BY JACKSON CHEN | Work to create a ramp addition to the East 81st Street end of the pedestrian bridge that connects to the East River Esplanade, as part of an overall renovation of the bridge, has been suspended, according to the city Department of Parks and Recreation.
A parks department spokesperson said the ramp work, which would make the structure compliant with the federal Americans with Disabilities Act (ADA), had not yet been started and has now been put on hold due to community concerns regarding its design.
“In response to concerns we heard from the community,” the spokesperson said, “we set aside the work… at the 81st Street cul-de-sac to investigate other options for that location, which may result in a better design for everyone.”
The city agencies involved on the project — Parks, the Department of Transportation, and the Department of Design and Construction — are still proceeding on the overhaul of the pedestrian walkway above the FDR Drive, which will include a ramp on the East River side of the bridge.
But during a July 14 Community Board 8 Parks Committee meeting, residents complained that city agencies are providing little information about the renovation, leaving them in the dark about its status, and some board members are echoing those arguments.
The renovation project is also creating divisions on CB8.
“There also has been a big problem with communication,” Susan Evans, co-chair of the Parks Committee said. “The community did not have any information about what is going on with this ramp, what it’s going to made out of, the location.”
Last December, appearing before CB8, the DDC first unveiled a new design for the pedestrian bridge that included viewing windows in the wire mesh fence, an ADA ramp at the East 81st Street cul-de-sac, and lighting locations.
After hearing residents’ complaints at its July 14 meeting, the Parks Committee proposed a joint meeting on the project in September with CB8’s Transportation Committee, but the co-chair of that committee, Charles Warren, objected to that idea during the full board meeting six days later.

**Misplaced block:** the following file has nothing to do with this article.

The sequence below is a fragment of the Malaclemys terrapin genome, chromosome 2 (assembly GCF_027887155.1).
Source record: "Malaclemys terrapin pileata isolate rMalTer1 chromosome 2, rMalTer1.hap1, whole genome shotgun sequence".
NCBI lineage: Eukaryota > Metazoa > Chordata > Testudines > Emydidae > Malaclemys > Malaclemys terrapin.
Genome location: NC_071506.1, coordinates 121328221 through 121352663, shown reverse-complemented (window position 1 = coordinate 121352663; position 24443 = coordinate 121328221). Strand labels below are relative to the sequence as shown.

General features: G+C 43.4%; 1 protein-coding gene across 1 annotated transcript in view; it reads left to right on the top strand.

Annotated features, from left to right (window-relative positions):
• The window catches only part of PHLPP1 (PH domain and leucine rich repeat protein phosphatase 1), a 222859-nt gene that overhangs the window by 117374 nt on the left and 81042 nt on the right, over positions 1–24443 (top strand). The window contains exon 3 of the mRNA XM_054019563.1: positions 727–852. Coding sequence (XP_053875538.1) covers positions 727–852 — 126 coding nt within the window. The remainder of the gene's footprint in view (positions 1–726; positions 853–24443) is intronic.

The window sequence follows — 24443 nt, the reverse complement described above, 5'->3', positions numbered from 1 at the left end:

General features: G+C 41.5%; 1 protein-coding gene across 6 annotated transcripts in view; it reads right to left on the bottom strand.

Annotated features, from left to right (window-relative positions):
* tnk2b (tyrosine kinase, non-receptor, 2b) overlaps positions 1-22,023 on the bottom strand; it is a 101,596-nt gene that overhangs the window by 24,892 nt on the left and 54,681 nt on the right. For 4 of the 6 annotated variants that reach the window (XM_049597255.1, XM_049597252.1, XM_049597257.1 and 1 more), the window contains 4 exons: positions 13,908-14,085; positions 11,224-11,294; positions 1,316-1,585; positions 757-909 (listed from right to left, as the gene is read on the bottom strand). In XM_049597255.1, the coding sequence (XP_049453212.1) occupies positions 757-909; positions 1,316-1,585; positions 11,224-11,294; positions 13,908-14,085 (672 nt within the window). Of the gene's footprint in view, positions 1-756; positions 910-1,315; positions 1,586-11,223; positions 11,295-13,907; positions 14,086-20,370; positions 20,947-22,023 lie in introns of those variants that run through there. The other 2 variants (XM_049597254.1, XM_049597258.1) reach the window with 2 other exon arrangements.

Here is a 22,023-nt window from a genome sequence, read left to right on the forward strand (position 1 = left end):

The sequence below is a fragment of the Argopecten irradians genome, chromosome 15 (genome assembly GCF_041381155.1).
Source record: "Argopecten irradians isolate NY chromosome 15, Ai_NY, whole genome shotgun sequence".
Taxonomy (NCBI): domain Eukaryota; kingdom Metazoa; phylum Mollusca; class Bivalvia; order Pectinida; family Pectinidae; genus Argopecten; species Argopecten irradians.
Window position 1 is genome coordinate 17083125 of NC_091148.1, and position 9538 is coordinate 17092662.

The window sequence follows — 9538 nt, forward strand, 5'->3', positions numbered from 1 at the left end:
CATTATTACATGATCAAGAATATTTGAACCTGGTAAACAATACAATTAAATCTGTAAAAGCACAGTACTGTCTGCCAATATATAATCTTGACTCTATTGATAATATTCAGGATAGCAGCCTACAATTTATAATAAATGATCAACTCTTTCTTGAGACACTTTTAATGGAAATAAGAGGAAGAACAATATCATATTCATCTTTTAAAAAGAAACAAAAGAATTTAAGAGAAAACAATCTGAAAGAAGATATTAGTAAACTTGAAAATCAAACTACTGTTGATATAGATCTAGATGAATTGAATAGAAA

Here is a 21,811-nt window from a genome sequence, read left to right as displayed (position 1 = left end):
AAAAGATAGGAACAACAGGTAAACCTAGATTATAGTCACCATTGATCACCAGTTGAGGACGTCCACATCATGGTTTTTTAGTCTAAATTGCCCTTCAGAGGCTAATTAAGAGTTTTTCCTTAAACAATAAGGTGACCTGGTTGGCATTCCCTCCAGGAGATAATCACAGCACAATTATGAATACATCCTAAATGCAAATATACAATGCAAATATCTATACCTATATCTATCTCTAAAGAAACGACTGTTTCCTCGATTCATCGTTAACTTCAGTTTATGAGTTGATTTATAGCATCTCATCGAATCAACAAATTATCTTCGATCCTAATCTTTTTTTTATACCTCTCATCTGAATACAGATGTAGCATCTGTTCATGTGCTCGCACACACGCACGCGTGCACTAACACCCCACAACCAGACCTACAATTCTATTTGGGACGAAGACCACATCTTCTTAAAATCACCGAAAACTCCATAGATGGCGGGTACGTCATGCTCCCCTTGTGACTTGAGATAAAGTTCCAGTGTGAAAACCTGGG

“If I had been there, I would’ve objected to bringing up that kind of resolution,” Warren told Manhattan Express, adding the project was under the Transportation Committee’s jurisdiction. “There’s some confusion on this and what exactly happened.”
Warren attributed the work stoppage to the city paying attention to community comments about relocating ADA-compliant access to another street like East 82nd, 83rd, or 84th Streets that are less steep.
“These are not new concerns,” Warren said of looking at other options. “I think that it’s a good thing to examine, if there are alternatives that makes sense and if it’s less intrusive to the whole community.”
Despite claims from many residents about a lack of updates from the agencies, other involved community members contend the ramp stoppage is an unsurprising and minor hitch.
Charles Whitman, who lives at 45 East End Avenue, had no qualms about the work halting because he said the ADA access ramp was meant to be addressed toward the end of the multifaceted project anyway.
Whitman is a part of a committee, chaired by CB8’s Warren, that meets monthly to receive updates and voice concerns to the three agencies that are jointly working on the project.
“The last piece of it is the ADA ramp,” Whitman said. “The project has been moving ahead, they’ve had some delays and encountered some engineering problems.”
The temporary halt on the ramp portion of the project didn’t matter in the bigger picture, Whitman said.
While the ramp work is paused, the parks department said it would be increasing access to the promenade that offers access to the bridge by adding ramps to the entryways at 82nd and 83rd Streets, on top of the existing ADA-compliant ramp at 84th Street.
To resolve the infighting within CB8, the board’s chair, Jim Clynes, offered to lead a public forum with the date to be determined.
“To avoid any turf wars, we won’t call it a Parks Committee meeting, we won’t call it a Transportation Committee meeting,” Clynes said. “There will be a meeting, I will run it, and I think we’ll just call it a forum.”
For Evans, the jurisdictional differences between the two committees are secondary to the concerns heard from neighborhood residents.
“It’s not a turf war, and it shouldn’t be a turf war,” Evans said. “It should be a joint venture because we are here for the community.”